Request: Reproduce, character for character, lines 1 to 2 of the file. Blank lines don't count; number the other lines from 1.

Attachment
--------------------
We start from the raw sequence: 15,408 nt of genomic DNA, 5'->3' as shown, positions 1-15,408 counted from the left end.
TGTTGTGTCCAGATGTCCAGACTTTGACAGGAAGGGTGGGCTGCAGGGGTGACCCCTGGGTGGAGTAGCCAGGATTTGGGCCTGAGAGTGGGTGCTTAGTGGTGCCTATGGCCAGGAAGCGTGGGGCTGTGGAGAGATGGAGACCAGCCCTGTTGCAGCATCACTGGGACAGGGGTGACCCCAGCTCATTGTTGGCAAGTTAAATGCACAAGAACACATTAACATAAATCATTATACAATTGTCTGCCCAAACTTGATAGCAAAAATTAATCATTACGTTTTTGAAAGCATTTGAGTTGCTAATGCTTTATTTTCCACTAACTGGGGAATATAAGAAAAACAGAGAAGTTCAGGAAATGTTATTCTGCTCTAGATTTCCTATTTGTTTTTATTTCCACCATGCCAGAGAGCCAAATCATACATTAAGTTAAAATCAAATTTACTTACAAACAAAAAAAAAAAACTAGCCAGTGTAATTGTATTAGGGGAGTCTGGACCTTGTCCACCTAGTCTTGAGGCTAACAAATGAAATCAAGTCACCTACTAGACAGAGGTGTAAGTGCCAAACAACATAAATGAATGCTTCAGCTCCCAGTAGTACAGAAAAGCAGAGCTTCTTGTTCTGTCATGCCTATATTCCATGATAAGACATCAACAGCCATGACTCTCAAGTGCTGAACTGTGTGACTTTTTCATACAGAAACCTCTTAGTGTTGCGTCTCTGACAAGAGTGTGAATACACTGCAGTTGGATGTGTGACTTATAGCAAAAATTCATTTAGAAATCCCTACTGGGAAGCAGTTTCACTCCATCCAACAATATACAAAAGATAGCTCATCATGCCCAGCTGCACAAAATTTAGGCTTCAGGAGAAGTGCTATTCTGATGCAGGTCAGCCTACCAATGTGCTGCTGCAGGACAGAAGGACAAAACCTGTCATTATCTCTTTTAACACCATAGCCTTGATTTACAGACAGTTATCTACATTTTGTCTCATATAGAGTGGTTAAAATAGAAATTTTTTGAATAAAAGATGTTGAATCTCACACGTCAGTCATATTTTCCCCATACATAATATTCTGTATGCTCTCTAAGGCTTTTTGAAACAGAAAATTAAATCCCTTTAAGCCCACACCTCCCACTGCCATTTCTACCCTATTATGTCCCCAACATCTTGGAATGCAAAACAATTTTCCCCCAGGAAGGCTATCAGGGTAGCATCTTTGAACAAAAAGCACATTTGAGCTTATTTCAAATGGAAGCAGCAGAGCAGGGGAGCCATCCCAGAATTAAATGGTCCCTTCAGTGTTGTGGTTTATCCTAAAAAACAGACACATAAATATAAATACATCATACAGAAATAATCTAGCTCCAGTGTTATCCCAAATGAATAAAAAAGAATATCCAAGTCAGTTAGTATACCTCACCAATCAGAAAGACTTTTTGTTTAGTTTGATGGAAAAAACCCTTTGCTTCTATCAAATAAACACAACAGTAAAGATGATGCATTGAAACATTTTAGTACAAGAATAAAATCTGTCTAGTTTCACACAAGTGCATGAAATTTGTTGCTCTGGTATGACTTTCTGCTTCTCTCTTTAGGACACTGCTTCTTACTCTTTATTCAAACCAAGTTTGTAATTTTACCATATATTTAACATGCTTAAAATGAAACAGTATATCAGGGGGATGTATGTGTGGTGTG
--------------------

We start from the raw sequence: 15,408 nt of genomic DNA, 5'->3' as shown, positions 1-15,408 counted from the left end.
TGTTGTGTCCAGATGTCCAGACTTTGACAGGAAGGGTGGGCTGCAGGGGTGACCCCTGGGTGGAGTAGCCAGGATTTGGGCCTGAGAGTGGGTGCTTAGTGGTGCCTATGGCCAGGAAGCGTGGGGCTGTGGAGAGATGGAGACCAGCCCTGTTGCAGCATCACTGGGACAGGGGTGACCCCAGCTCATTGTTGGCAAGTTAAATGCACAAGAACACATTAACATAAATCATTATACAATTGTCTGCCCAAACTTGATAGCAAAAATTAATCATTACGTTTTTGAAAGCATTTGAGTTGCTAATGCTTTATTTTCCACTAACTGGGGAATATAAGAAAAACAGAGAAGTTCAGGAAATGTTATTCTGCTCTAGATTTCCTATTTGTTTTTATTTCCACCATGCCAGAGAGCCAAATCATACATTAAGTTAAAATCAAATTTACTTACAAACAAAAAAAAAAAACTAGCCAGTGTAATTGTATTAGGGGAGTCTGGACCTTGTCCACCTAGTCTTGAGGCTAACAAATGAAATCAAGTCACCTACTAGACAGAGGTGTAAGTGCCAAACAACATAAATGAATGCTTCAGCTCCCAGTAGTACAGAAAAGCAGAGCTTCTTGTTCTGTCATGCCTATATTCCATGATAAGACATCAACAGCCATGACTCTCAAGTGCTGAACTGTGTGACTTTTTCATACAGAAACCTCTTAGTGTTGCGTCTCTGACAAGAGTGTGAATACACTGCAGTTGGATGTGTGACTTATAGCAAAAATTCATTTAGAAATCCCTACTGGGAAGCAGTTTCACTCCATCCAACAATATACAAAAGATAGCTCATCATGCCCAGCTGCACAAAATTTAGGCTTCAGGAGAAGTGCTATTCTGATGCAGGTCAGCCTACCAATGTGCTGCTGCAGGACAGAAGGACAAAACCTGTCATTATCTCTTTTAACACCATAGCCTTGATTTACAGACAGTTATCTACATTTTGTCTCATATAGAGTGGTTAAAATAGAAATTTTTTGAATAAAAGATGTTGAATCTCACACGTCAGTCATATTTTCCCCATACATAATATTCTGTATGCTCTCTAAGGCTTTTTGAAACAGAAAATTAAATCCCTTTAAGCCCACACCTCCCACTGCCATTTCTACCCTATTATGTCCCCAACATCTTGGAATGCAAAACAATTTTCCCCCAGGAAGGCTATCAGGGTAGCATCTTTGAACAAAAAGCACATTTGAGCTTATTTCAAATGGAAGCAGCAGAGCAGGGGAGCCATCCCAGAATTAAATGGTCCCTTCAGTGTTGTGGTTTATCCTAAAAAACAGACACATAAATATAAATACATCATACAGAAATAATCTAGCTCCAGTGTTATCCCAAATGAATAAAAAAGAATATCCAAGTCAGTTAGTATACCTCACCAATCAGAAAGACTTTTTGTTTAGTTTGATGGAAAAAACCCTTTGCTTCTATCAAATAAACACAACAGTAAAGATGATGCATTGAAACATTTTAGTACAAGAATAAAATCTGTCTAGTTTCACACAAGTGCATGAAATTTGTTGCTCTGGTATGACTTTCTGCTTCTCTCTTTAGGACACTGCTTCTTACTCTTTATTCAAACCAAGTTTGTAATTTTACCATATATTTAACATGCTTAAAATGAAACAGTATATCAGGGGGATGTATGTGTGGTGTG